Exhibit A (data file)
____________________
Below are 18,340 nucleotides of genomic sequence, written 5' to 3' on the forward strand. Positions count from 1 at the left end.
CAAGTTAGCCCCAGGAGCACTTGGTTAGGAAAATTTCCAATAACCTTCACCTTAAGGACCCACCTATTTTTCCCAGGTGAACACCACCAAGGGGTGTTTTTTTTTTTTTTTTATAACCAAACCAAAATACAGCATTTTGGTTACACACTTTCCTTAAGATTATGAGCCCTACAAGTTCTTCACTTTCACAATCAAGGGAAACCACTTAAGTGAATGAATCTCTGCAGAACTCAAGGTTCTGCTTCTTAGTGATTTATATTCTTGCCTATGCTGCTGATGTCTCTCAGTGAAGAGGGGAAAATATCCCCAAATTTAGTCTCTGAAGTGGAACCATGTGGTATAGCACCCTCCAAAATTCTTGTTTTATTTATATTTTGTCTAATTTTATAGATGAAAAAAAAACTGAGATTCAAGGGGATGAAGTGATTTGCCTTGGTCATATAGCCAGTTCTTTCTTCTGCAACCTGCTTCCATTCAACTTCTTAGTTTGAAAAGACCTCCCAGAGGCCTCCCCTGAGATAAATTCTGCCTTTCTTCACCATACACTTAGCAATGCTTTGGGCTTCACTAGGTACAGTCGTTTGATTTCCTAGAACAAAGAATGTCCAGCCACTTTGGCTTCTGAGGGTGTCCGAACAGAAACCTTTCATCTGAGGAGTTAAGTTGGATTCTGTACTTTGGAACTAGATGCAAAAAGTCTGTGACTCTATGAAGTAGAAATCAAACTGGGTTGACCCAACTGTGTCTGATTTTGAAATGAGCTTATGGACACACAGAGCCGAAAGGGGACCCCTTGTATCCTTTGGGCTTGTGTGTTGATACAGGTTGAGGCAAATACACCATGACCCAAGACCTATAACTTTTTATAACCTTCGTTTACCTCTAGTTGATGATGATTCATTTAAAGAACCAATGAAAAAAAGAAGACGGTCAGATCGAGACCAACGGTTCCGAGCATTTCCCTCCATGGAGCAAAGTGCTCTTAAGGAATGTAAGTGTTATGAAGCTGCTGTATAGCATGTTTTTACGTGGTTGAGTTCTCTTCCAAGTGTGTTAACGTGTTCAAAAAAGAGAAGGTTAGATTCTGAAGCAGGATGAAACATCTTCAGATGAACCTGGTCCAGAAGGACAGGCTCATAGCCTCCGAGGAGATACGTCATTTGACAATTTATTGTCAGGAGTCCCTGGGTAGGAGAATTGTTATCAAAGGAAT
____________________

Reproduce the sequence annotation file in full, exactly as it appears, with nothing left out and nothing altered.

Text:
Below are 18,340 nucleotides of genomic sequence, written 5' to 3' on the forward strand. Positions count from 1 at the left end.
CAAGTTAGCCCCAGGAGCACTTGGTTAGGAAAATTTCCAATAACCTTCACCTTAAGGACCCACCTATTTTTCCCAGGTGAACACCACCAAGGGGTGTTTTTTTTTTTTTTTTATAACCAAACCAAAATACAGCATTTTGGTTACACACTTTCCTTAAGATTATGAGCCCTACAAGTTCTTCACTTTCACAATCAAGGGAAACCACTTAAGTGAATGAATCTCTGCAGAACTCAAGGTTCTGCTTCTTAGTGATTTATATTCTTGCCTATGCTGCTGATGTCTCTCAGTGAAGAGGGGAAAATATCCCCAAATTTAGTCTCTGAAGTGGAACCATGTGGTATAGCACCCTCCAAAATTCTTGTTTTATTTATATTTTGTCTAATTTTATAGATGAAAAAAAAACTGAGATTCAAGGGGATGAAGTGATTTGCCTTGGTCATATAGCCAGTTCTTTCTTCTGCAACCTGCTTCCATTCAACTTCTTAGTTTGAAAAGACCTCCCAGAGGCCTCCCCTGAGATAAATTCTGCCTTTCTTCACCATACACTTAGCAATGCTTTGGGCTTCACTAGGTACAGTCGTTTGATTTCCTAGAACAAAGAATGTCCAGCCACTTTGGCTTCTGAGGGTGTCCGAACAGAAACCTTTCATCTGAGGAGTTAAGTTGGATTCTGTACTTTGGAACTAGATGCAAAAAGTCTGTGACTCTATGAAGTAGAAATCAAACTGGGTTGACCCAACTGTGTCTGATTTTGAAATGAGCTTATGGACACACAGAGCCGAAAGGGGACCCCTTGTATCCTTTGGGCTTGTGTGTTGATACAGGTTGAGGCAAATACACCATGACCCAAGACCTATAACTTTTTATAACCTTCGTTTACCTCTAGTTGATGATGATTCATTTAAAGAACCAATGAAAAAAAGAAGACGGTCAGATCGAGACCAACGGTTCCGAGCATTTCCCTCCATGGAGCAAAGTGCTCTTAAGGAATGTAAGTGTTATGAAGCTGCTGTATAGCATGTTTTTACGTGGTTGAGTTCTCTTCCAAGTGTGTTAACGTGTTCAAAAAAGAGAAGGTTAGATTCTGAAGCAGGATGAAACATCTTCAGATGAACCTGGTCCAGAAGGACAGGCTCATAGCCTCCGAGGAGATACGTCATTTGACAATTTATTGTCAGGAGTCCCTGGGTAGGAGAATTGTTATCAAAGGAAT